10 Tips for Effective Communication

Posted by on Aug 19, 2011 in Career Advice | 18 comments

What is effective communication?

Communication is the art of conveying information. Effective communication is essential for positive personal and professional relationships, and professional development and growth, and business success.

When we communicate, it is important that others understand our message. Being understood allows us to align mission, values and goals with co-workers, supervisors and customers. We can share our ideas and discover solutions.

How do we communicate effectively?

Effective communication in the workplace is important as we need to exchange ideas and convey information with many individuals to meet our individual and shared needs. It is challenging to communicate effectively with the many different styles and personalities we work with every day, and doing so is necessary for career success. Here are 10 tips for effective communication:

1. Be decisive.
Be clear about your thoughts and ideas, even if others disagree. Don’t be afraid to stand for what you believe in.

2. Be specific.
Elaborate your position by using specific, descriptive language. Quantify your position whenever possible. Instead of, “your tardiness is a problem”, say, “you were late 3 times last week”.

3. Be concise.
Don’t over explain. Say it once, elaborate only if necessary, and leave it be.

4. Trim your hedges.
Leave out the following hedging language: I think, really, sometimes, just, somewhat, kind of, sort of, maybe, might.

5. Be confident.
Don’t minimize and undervalue your experience and opinions. Avoid using phrases such as, “I’m not sure., This is probably a stupid idea, but…, I thought, maybe…” You don’t know everything, but you do know something!

effective communication

6. Own your beliefs.
Your perspective is unique, and influenced by your experiences, thoughts and feelings. Don’t assume what is true for you is true for everyone. Your beliefs are your own and you’ll go a lot farther in communicating if you take ownership of your beliefs. A good start is using “I” statements.

7. Share information.
Sharing information promotes trust. When you share information, people will open up to you and be more inclined to share valuable information with you.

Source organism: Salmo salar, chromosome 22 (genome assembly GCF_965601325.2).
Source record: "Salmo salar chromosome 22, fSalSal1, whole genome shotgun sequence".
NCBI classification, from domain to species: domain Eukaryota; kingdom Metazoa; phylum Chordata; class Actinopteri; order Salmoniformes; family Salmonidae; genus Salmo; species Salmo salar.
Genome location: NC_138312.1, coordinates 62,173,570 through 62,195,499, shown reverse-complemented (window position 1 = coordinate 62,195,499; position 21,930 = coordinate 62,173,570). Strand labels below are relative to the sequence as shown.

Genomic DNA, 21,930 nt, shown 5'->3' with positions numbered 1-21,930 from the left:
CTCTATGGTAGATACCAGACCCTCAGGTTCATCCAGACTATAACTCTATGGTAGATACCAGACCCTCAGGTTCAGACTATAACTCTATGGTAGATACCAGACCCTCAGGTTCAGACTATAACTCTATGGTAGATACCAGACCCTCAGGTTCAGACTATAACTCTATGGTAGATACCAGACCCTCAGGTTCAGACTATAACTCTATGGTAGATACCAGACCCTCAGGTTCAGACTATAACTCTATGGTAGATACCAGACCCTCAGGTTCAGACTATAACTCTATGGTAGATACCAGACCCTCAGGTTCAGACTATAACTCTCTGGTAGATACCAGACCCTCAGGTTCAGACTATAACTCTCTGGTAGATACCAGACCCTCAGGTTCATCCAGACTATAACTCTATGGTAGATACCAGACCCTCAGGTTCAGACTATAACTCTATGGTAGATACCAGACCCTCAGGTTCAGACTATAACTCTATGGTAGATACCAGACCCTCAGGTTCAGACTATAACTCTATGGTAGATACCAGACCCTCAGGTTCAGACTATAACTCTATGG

8. Address concerns.
Acknowledging complaints and addressing concerns directly can diffuse conflict, and guide solutions.

9. Make a common call to action.
Speak to shared goals and values and you’re more likely to be heard.

10. Listen.
The point of communication is to convey information, not change attitudes or opinions. Speak your mind, and listen to what someone else has to say.

I love your comments! What’s your biggest communication challenge? Have you learned something new? I want to hear from you!

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  1. Oh my goodness… I’ve practiced some of these without really knowing what I was doing and why it was working but it really makes all the difference in the world. I especially love, and need to remind myself, that over explaining things is unnecessary and ineffective! Great post!

    • Karen,

      I’m happy my post inspired you. I also tend to over-explain so this is something I’m working on myself. I’m come across a lot of great information about effective communication lately and wanted to write more about it. I’m certainly learning a lot as I research and write for my blog.

      Have a grateful day!


  2. Chrysta,

    I agree with everyone. This was a great post! I am an advisor/instructor. A big part of my position is communication and listening. I think we all can constantly improve our communication with others.

    • I am still learning to be a great communicator; I think we all are! Life is more fun as long as I continue to be teachable and open to new wisdom.

      Have a grateful day!


  3. Hey Chrysta, great to be over at your blog.

    Regarding effective communication, I agree being clear is very important.

    sometimes I have to admit I have difficulty not over explaining. I have worked with so many people over the years who pay no attention to detail and to be honest I think it ruined me… and perhaps left me a bit obsessive compulsive when it comes to getting the message across! (LOL)